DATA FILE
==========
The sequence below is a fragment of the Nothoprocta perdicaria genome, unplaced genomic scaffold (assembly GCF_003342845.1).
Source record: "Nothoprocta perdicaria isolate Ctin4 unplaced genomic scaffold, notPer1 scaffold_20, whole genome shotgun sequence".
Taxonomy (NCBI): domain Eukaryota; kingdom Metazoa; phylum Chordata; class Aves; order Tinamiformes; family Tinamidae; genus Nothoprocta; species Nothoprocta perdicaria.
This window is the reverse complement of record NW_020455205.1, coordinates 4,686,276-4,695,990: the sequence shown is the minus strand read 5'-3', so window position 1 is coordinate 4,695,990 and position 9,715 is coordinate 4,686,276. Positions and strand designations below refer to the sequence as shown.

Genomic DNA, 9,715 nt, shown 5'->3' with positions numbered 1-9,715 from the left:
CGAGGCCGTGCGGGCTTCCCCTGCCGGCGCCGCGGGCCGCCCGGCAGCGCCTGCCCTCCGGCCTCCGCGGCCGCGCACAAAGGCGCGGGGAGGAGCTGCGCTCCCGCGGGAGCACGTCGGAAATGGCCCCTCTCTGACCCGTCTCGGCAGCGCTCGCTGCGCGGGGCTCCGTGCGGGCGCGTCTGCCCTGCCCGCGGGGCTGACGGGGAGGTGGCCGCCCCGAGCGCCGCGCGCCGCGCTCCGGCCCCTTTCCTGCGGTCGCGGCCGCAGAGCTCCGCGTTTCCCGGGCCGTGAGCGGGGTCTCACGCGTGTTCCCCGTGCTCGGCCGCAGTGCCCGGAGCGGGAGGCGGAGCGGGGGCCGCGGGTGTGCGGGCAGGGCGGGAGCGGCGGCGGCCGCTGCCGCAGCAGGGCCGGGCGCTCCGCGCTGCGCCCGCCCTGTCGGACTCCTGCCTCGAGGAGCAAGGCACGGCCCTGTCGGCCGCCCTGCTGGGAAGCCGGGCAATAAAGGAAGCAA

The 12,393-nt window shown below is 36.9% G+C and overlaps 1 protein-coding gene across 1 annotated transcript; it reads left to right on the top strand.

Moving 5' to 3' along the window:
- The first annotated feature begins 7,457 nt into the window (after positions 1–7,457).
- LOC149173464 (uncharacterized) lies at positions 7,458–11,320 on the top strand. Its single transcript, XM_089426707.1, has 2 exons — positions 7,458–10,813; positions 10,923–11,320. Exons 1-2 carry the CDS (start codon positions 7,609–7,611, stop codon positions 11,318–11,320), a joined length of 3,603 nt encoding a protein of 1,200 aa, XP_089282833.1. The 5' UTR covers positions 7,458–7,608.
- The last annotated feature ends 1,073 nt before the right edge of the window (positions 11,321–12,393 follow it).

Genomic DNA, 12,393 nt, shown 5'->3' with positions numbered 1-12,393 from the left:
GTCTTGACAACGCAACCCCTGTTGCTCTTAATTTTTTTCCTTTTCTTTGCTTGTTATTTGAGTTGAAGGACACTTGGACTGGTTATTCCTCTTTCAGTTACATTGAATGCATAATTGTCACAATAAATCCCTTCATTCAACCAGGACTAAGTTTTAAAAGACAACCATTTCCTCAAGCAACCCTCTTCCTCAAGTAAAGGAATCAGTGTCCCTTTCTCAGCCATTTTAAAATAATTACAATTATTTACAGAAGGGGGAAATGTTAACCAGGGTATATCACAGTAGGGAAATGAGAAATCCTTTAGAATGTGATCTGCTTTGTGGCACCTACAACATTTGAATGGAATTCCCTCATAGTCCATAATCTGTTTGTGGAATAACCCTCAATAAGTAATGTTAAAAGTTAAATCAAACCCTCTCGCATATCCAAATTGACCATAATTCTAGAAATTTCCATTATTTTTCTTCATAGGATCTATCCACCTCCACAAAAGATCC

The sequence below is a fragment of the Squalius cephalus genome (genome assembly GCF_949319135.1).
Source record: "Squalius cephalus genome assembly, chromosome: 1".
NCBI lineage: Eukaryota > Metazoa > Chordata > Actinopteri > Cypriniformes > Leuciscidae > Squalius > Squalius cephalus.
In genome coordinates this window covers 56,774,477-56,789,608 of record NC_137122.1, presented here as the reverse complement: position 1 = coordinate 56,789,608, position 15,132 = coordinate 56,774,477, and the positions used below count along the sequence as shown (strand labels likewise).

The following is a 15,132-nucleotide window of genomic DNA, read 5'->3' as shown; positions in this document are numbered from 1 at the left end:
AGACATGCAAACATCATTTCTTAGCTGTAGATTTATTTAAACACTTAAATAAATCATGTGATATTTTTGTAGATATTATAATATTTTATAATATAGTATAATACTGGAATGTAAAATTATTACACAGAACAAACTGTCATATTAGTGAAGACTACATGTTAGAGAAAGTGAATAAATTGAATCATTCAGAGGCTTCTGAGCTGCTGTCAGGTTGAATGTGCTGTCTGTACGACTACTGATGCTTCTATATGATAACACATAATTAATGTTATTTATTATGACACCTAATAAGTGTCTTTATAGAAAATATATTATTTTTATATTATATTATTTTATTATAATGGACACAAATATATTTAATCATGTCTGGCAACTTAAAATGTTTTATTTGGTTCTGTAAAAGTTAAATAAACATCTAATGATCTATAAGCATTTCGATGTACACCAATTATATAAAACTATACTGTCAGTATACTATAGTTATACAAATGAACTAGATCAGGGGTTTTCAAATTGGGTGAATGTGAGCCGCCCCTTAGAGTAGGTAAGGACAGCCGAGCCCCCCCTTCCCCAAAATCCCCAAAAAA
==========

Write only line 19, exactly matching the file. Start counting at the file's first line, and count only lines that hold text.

AGACATGCAAACATCATTTCTTAGCTGTAGATTTATTTAAACACTTAAATAAATCATGTGATATTTTTGTAGATATTATAATATTTTATAATATAGTATAATACTGGAATGTAAAATTATTACACAGAACAAACTGTCATATTAGTGAAGACTACATGTTAGAGAAAGTGAATAAATTGAATCATTCAGAGGCTTCTGAGCTGCTGTCAGGTTGAATGTGCTGTCTGTACGACTACTGATGCTTCTATATGATAACACATAATTAATGTTATTTATTATGACACCTAATAAGTGTCTTTATAGAAAATATATTATTTTTATATTATATTATTTTATTATAATGGACACAAATATATTTAATCATGTCTGGCAACTTAAAATGTTTTATTTGGTTCTGTAAAAGTTAAATAAACATCTAATGATCTATAAGCATTTCGATGTACACCAATTATATAAAACTATACTGTCAGTATACTATAGTTATACAAATGAACTAGATCAGGGGTTTTCAAATTGGGTGAATGTGAGCCGCCCCTTAGAGTAGGTAAGGACAGCCGAGCCCCCCCTTCCCCAAAATCCCCAAAAAA